Humanity has only gotten this far through teamwork... but that doesn't mean that it always works out.

It Comes at Night deals with some sort of virus that kills people pretty quickly, and the story focuses on a family that invites another family to live with them. Share the work load, safety in numbers, all that good teamwork stuff. Isolation and preparation are keys to survival here, and there's a focus on trust and what happens when it breaks. People don't believe the backstories that others are telling them, they don't believe others when say they're not sick, and eventually it all falls apart in one of the most horrific endings you could possibly imagine. There're hints of some sort of monster out in the surrounding woodlands, but we never get to see it. Along with this, one of the characters is having some seriously trippy dreams about his dead grandfather throughout the film, so you're never quite sure what is real and what isn't. 

 They're actually a pretty good pair...

They're actually a pretty good pair...

Bushwick, on the other hand, is set in New York and deals with American separatists who do what separatists always do - try and separate themselves from the nation. The main story focuses on an ex-soldier/medic and a college student trying to make their way out of the city while the greater conflict rages on around them. It's actually one of those 'one continuous shot' films that, thanks to some nifty editing, follows the characters without ever cutting away. It's brutal, it's action packed and like It Comes at Night is has a downer ending.

Spoilers for both It Comes at Night and Bushwick.

Everyone dies in both of these films, every single main character. In It Comes at Night there's an eventual schism between the families and Joel Edgerton's character stabs the other father, accidentally shots the little boy and then kills the mother when she's hysterically screaming at him to do it. By this point though it's all useless, both families were already infected and the original family loses their son first and then the parents are left sitting at the dinner table just waiting to die. 

 Tensions were high to begin with, they didn't exactly get off to a great start. 

Tensions were high to begin with, they didn't exactly get off to a great start. 

Bushwick pulls something similar, where Dave Bautista's character finally opens up and gives this heart breaking speech about his troubled past... only to be shot in the face by some scared woman five seconds later. Just when you think Brittany Snow's character is going to push on alone... she gets hit in the leg and similarly capped in the head by one of the separatists.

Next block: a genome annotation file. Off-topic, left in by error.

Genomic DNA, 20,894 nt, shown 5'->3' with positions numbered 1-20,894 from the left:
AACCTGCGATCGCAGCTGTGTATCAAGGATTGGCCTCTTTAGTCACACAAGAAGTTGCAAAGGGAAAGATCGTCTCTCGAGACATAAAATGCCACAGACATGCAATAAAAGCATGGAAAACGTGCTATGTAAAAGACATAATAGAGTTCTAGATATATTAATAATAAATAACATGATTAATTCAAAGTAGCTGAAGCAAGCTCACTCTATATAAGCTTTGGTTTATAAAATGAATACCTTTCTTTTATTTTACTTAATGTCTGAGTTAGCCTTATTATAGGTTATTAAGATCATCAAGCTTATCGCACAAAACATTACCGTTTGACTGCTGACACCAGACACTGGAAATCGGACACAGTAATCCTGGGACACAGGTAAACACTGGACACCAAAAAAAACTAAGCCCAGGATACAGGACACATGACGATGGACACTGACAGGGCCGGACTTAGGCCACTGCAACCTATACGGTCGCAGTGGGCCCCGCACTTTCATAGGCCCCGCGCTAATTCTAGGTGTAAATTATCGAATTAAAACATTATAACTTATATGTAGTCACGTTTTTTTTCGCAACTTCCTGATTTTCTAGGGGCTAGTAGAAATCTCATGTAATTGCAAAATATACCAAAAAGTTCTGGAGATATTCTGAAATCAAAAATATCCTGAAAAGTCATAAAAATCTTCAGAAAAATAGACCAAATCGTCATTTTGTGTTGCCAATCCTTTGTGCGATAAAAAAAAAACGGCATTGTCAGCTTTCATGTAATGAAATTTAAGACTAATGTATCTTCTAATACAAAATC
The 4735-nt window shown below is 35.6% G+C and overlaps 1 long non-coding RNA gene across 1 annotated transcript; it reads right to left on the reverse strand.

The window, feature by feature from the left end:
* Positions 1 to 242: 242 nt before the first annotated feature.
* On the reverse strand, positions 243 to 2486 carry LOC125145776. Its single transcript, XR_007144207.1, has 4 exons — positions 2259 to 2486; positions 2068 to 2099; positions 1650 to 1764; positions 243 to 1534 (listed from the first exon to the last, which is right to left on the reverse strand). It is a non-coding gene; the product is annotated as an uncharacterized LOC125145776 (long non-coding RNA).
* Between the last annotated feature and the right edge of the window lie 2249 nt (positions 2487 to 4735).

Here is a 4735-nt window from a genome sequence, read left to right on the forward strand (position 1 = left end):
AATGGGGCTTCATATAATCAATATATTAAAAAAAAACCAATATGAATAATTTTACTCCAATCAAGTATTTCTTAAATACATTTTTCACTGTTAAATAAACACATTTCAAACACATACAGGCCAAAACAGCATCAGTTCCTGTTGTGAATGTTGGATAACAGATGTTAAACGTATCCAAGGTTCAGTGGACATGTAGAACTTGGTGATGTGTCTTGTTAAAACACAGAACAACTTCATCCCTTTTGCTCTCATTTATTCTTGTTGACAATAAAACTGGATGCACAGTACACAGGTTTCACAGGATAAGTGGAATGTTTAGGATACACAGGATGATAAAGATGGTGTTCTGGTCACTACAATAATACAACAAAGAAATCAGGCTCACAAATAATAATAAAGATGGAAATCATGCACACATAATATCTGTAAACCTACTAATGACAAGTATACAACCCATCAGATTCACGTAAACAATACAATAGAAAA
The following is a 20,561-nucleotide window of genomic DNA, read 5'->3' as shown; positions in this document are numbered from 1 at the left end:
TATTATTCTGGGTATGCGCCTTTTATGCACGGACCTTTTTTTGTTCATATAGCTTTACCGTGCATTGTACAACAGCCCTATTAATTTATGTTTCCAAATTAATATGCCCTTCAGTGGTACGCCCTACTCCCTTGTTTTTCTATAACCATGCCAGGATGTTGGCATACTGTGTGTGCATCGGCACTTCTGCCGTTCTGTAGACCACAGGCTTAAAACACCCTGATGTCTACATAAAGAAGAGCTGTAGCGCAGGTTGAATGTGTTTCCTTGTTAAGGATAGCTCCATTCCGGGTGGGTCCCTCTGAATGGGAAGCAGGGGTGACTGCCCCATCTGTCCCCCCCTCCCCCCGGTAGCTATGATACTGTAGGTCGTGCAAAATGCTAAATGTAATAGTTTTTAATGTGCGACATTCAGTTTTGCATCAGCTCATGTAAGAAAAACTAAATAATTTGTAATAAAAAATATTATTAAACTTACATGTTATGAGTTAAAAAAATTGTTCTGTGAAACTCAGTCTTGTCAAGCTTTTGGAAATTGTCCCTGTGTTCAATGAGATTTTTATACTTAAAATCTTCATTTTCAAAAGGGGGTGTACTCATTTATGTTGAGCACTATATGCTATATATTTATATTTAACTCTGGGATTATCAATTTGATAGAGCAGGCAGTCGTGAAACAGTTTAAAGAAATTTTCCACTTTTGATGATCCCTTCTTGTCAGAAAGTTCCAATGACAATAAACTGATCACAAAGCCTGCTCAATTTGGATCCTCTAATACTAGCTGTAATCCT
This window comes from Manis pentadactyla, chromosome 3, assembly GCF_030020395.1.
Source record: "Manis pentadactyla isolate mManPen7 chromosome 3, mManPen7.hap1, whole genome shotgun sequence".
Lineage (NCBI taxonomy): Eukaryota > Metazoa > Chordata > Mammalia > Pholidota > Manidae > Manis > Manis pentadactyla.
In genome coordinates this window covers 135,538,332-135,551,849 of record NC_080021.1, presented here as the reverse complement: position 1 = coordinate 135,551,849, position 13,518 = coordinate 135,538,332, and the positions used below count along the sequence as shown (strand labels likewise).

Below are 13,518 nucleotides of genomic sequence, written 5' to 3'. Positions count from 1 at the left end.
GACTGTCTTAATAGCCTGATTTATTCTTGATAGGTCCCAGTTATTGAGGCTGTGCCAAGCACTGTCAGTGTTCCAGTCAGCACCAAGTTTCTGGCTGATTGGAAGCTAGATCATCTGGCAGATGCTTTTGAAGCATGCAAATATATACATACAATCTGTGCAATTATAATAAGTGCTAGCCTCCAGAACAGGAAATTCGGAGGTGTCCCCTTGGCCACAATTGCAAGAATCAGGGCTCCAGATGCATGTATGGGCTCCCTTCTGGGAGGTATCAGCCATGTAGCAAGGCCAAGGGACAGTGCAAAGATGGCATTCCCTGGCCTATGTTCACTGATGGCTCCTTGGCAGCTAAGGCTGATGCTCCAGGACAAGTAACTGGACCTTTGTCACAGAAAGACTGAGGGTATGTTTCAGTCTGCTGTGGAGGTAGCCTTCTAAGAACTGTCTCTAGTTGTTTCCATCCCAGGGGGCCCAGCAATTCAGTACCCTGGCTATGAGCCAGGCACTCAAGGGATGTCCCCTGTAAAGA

It was interesting to see the Alpha Male have a role as a care-giver, and it was great to see the female lead become more than a damsel in distress. 

It was interesting to see the Alpha Male have a role as a care-giver, and it was great to see the female lead become more than a damsel in distress. 

Both It Comes at Night and Bushwick give us these close and intimate stories set amid grand sweeping events. Society is breaking down all around these characters, people are dying left and right... but the story we're getting is about them in particular. The world may be falling apart but that's too big to deal with, so we're seeing how that happens on a much smaller scale. A few people is enough, we can get to know them and get attached to them and then when they finally die they're not just a number. The point behind this post, is that I think that Bushwick did this better than It Comes at Night.

 Yes, we followed their stories to their end... but all of NYC is under attack and that attack is still going.

Yes, we followed their stories to their end... but all of NYC is under attack and that attack is still going.

It Comes at Night gives us hints about the greater world but we never really see past the character's small section of it, so we're never really certain. We hear about cities falling and people fleeing, but that's about it. It never really goes past hearsay. After that, when everyone dies at the end, that's the end of the story. We're not given any context for it within the greater story as a whole. We don't know if similar stories are happening all over, we don't know if there's talk of a cure on the horizon. The view of the world is so focused, and isolated, that when it ends our investment in the world ends. Why did we see this story? What was the point of it all?